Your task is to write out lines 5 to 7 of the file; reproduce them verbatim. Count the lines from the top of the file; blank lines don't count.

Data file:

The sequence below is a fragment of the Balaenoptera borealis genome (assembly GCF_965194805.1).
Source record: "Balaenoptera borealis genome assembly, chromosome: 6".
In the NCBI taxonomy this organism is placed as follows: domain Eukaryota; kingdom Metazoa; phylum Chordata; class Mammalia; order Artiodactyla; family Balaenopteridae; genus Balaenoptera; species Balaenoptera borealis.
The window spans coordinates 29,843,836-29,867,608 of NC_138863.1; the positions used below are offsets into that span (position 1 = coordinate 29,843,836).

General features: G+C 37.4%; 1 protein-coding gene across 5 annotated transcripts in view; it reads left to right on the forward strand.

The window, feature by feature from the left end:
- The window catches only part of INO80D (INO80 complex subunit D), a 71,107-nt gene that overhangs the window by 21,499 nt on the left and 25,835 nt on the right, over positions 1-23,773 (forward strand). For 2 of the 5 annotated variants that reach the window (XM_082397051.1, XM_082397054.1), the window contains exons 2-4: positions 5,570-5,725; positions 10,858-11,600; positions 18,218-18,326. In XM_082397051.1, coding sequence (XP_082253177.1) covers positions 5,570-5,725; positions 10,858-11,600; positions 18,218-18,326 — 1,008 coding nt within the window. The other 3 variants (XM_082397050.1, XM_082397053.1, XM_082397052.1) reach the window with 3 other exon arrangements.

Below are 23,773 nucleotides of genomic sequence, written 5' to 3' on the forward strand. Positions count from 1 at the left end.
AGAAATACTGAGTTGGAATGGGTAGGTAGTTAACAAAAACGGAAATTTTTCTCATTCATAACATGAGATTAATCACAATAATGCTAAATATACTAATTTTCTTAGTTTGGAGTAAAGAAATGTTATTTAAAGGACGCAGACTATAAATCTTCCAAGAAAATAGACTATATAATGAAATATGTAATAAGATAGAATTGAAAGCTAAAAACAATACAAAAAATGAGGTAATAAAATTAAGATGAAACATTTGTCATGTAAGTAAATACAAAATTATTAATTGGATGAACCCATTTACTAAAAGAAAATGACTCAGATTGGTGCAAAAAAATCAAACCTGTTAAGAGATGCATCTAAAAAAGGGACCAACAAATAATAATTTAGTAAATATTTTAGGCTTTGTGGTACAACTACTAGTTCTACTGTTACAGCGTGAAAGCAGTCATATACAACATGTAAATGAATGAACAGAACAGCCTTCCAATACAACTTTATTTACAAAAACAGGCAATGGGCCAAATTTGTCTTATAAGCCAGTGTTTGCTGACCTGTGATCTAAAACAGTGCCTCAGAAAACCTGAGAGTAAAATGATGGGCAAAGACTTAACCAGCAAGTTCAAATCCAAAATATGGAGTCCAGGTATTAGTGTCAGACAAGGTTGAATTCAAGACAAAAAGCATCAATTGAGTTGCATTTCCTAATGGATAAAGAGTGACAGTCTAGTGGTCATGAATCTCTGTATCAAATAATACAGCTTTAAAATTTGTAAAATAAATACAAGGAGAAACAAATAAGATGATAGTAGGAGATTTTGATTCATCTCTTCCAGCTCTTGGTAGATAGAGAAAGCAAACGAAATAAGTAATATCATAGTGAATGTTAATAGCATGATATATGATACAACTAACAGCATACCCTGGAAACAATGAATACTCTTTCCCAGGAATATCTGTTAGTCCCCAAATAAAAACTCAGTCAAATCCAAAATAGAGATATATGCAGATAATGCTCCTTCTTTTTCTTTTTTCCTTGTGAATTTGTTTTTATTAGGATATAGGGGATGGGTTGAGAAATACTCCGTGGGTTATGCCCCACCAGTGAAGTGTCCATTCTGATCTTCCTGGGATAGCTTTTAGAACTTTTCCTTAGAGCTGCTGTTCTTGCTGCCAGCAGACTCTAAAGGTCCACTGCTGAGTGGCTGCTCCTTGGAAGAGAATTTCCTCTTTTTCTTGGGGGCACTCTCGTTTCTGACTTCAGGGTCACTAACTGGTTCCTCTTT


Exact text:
General features: G+C 37.4%; 1 protein-coding gene across 5 annotated transcripts in view; it reads left to right on the forward strand.

The window, feature by feature from the left end:
- The window catches only part of INO80D (INO80 complex subunit D), a 71,107-nt gene that overhangs the window by 21,499 nt on the left and 25,835 nt on the right, over positions 1-23,773 (forward strand). For 2 of the 5 annotated variants that reach the window (XM_082397051.1, XM_082397054.1), the window contains exons 2-4: positions 5,570-5,725; positions 10,858-11,600; positions 18,218-18,326. In XM_082397051.1, coding sequence (XP_082253177.1) covers positions 5,570-5,725; positions 10,858-11,600; positions 18,218-18,326 — 1,008 coding nt within the window. The other 3 variants (XM_082397050.1, XM_082397053.1, XM_082397052.1) reach the window with 3 other exon arrangements.